Alternative Views by Jo Hawley & Larah Nott
Exhibition / 14 Oct 2016 - 12 Nov 2016
- Helen Aitken-Kuhnen, Johannes Kuhnen, Mio Kuhnen
Larah Nott and Jo Hawley are both relatively new artists at Bilk, however they are not new to each other having studied together in Victoria many years ago. Nott moved to the ACT and is currently based in Canberra, while Hawley works from her studio in Central Victoria. These jewellers share a similar delight in the process and materials of their practices, while also exploring the area of architectural spaces within their jewellery.
Artist listJo Hawley, Larah Nott
Nott’s interest in the floor plans of Concert Halls is directly related to the miniature dimensional models she constructs. Using titanium as her primary material, Nott exploits the feather light nature of the material to create her monuments for the body.
Nott explains, I have been exploring and collecting floorplans and information about concert halls for the last ten years. Often seen as elitist I want to encourage and promote access to all people whatever their background, so we can all experience this wonderful immersive environment. I believe the concert hall is an excellent example of a completely immersive space, similar to a church where it has been designed for a specific purpose. This current body of works is developed from the ongoing Concert Hall series of brooches that showcase what lies beneath the structures and also to start conversations about these spaces.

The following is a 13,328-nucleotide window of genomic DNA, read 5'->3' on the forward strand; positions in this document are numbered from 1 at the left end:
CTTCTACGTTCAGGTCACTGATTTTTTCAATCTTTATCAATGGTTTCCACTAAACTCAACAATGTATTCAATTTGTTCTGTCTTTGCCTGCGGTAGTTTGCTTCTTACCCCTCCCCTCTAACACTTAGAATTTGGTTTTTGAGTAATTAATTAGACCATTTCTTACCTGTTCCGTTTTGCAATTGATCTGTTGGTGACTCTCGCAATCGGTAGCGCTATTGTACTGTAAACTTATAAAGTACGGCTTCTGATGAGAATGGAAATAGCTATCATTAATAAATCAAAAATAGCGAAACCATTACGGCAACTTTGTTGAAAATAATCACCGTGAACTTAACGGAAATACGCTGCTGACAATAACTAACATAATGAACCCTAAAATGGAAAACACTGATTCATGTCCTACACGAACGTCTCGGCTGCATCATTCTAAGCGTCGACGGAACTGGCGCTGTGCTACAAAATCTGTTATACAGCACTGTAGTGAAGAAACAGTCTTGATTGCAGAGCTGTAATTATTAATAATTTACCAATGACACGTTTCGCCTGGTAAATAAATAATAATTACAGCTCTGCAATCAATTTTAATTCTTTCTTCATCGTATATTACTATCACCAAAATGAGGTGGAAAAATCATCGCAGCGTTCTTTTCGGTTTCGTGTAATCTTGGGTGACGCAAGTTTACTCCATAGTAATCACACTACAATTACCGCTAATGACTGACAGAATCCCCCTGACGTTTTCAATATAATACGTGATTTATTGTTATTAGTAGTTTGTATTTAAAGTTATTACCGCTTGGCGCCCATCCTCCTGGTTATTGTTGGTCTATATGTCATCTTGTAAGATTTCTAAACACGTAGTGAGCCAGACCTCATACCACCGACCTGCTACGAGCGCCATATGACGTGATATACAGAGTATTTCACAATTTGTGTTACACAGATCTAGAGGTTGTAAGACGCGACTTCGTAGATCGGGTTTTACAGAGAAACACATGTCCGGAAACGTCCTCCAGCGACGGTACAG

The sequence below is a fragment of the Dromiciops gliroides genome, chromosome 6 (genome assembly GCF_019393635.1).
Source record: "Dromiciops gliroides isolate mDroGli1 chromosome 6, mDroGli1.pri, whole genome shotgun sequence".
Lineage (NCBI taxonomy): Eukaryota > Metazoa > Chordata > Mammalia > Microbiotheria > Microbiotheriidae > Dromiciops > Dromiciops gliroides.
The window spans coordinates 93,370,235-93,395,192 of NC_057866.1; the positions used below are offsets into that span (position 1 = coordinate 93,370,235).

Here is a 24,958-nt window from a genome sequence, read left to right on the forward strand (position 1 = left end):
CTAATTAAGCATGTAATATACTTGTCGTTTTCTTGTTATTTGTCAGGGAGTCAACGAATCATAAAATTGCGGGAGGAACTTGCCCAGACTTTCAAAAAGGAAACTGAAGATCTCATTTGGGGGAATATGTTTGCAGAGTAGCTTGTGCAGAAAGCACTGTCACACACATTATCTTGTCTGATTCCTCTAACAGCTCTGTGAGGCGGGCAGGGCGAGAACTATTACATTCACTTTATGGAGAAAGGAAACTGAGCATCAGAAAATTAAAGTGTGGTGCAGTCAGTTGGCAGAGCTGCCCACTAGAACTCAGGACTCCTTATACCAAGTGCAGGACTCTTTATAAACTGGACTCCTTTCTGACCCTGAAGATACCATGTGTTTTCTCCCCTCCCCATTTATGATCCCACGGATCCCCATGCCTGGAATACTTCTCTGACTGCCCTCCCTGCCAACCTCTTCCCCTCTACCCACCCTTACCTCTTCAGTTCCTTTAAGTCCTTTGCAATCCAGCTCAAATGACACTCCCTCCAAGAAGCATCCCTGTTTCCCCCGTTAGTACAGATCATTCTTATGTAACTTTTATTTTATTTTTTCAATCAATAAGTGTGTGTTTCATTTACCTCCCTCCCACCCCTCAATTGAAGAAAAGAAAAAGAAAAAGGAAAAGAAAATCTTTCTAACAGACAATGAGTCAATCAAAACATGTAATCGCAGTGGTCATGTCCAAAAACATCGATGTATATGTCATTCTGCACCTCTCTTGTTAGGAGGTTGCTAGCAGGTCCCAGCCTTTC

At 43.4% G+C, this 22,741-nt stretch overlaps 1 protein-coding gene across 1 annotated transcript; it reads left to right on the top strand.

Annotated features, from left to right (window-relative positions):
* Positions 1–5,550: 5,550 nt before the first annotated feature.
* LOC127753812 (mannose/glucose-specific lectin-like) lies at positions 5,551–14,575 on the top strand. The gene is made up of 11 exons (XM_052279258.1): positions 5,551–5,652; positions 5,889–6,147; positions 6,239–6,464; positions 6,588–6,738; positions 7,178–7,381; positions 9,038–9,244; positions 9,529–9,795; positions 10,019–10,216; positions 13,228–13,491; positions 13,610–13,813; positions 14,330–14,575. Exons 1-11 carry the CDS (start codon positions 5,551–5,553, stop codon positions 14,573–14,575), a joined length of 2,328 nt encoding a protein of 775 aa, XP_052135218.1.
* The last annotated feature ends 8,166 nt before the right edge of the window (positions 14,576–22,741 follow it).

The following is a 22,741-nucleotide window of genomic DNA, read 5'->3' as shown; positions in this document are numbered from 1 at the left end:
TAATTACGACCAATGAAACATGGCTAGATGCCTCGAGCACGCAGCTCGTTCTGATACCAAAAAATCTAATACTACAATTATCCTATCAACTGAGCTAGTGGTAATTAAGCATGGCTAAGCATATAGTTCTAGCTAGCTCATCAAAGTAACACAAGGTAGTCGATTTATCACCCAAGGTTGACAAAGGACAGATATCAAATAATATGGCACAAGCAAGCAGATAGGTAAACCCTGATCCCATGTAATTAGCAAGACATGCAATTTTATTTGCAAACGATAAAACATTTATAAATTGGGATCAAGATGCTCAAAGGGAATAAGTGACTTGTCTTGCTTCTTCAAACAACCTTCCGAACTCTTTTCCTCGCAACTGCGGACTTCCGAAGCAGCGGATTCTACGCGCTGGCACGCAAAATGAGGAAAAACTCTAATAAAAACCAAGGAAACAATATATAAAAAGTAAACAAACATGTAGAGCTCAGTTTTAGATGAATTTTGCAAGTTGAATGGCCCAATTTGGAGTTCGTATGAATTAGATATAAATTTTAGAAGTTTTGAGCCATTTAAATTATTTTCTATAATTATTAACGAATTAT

Hawley takes a more abstracted approach to her forms, and explores the concept of internal and external spaces created from de/constructed domed circles. Hawley refers to her work as ‘multicomponent pieces’, often pairing works together to extend the dialogue that is created between pieces.
Hawley says For several years I have been exploring the possibilities of a relatively simple shape - a domed circle. Cutting and reconfiguring this shape, creating new shapes along the way and constructing, in some cases, quite complex pieces from the repetition of this simple initial building block and the shapes/components that I create from it. I often describe the pods and half shells as being letters, the ‘components’ as words. This has become my language - my way of expressing myself and how I see the world.
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University for the Creative Arts
Kent and Surrey, United Kingdom